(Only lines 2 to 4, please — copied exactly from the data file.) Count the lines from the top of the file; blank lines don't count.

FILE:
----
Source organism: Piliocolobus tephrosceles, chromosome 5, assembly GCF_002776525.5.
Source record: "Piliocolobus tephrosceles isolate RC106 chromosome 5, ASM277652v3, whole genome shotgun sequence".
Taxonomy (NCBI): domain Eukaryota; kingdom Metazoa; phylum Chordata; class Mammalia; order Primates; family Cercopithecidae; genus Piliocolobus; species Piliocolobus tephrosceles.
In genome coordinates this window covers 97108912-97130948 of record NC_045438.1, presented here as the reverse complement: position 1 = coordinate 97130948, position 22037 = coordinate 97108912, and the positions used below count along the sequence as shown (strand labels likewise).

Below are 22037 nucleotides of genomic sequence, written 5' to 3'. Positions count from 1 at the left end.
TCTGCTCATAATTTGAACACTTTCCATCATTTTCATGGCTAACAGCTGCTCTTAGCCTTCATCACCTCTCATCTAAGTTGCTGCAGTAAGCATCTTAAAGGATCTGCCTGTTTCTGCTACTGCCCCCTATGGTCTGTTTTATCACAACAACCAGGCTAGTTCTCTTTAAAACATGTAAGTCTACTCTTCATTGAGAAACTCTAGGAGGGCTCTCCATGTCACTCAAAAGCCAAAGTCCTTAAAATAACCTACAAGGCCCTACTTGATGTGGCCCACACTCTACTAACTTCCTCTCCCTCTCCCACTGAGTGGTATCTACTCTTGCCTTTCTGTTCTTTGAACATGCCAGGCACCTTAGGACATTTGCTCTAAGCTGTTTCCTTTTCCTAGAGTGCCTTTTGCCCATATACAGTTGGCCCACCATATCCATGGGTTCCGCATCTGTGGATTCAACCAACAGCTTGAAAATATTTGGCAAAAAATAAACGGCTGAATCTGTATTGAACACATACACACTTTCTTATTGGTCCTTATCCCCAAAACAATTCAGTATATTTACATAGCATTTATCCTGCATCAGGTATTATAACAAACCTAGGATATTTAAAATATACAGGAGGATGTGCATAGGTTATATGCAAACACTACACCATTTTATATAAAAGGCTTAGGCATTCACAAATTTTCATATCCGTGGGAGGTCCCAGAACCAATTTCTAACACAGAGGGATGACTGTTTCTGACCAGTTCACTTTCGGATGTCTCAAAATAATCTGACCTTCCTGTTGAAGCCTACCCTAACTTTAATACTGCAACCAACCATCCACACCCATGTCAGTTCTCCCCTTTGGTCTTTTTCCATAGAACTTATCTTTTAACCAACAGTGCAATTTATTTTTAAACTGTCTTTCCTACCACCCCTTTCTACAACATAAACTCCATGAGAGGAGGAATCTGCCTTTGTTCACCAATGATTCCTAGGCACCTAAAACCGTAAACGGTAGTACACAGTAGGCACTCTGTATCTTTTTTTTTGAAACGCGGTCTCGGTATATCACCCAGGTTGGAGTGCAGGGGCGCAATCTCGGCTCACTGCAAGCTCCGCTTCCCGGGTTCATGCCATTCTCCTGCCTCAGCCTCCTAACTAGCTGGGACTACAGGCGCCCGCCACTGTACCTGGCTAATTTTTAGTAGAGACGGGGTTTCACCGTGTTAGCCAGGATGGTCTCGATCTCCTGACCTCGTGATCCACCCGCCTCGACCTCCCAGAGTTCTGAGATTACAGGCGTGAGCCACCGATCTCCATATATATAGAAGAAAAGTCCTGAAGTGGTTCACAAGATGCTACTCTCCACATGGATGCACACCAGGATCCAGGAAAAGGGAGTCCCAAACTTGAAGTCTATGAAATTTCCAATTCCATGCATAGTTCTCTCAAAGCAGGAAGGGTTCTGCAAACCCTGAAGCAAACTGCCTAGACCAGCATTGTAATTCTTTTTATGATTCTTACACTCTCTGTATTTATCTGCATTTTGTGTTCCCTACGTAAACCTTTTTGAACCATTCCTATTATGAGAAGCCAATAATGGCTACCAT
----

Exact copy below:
Source record: "Piliocolobus tephrosceles isolate RC106 chromosome 5, ASM277652v3, whole genome shotgun sequence".
Taxonomy (NCBI): domain Eukaryota; kingdom Metazoa; phylum Chordata; class Mammalia; order Primates; family Cercopithecidae; genus Piliocolobus; species Piliocolobus tephrosceles.
In genome coordinates this window covers 97108912-97130948 of record NC_045438.1, presented here as the reverse complement: position 1 = coordinate 97130948, position 22037 = coordinate 97108912, and the positions used below count along the sequence as shown (strand labels likewise).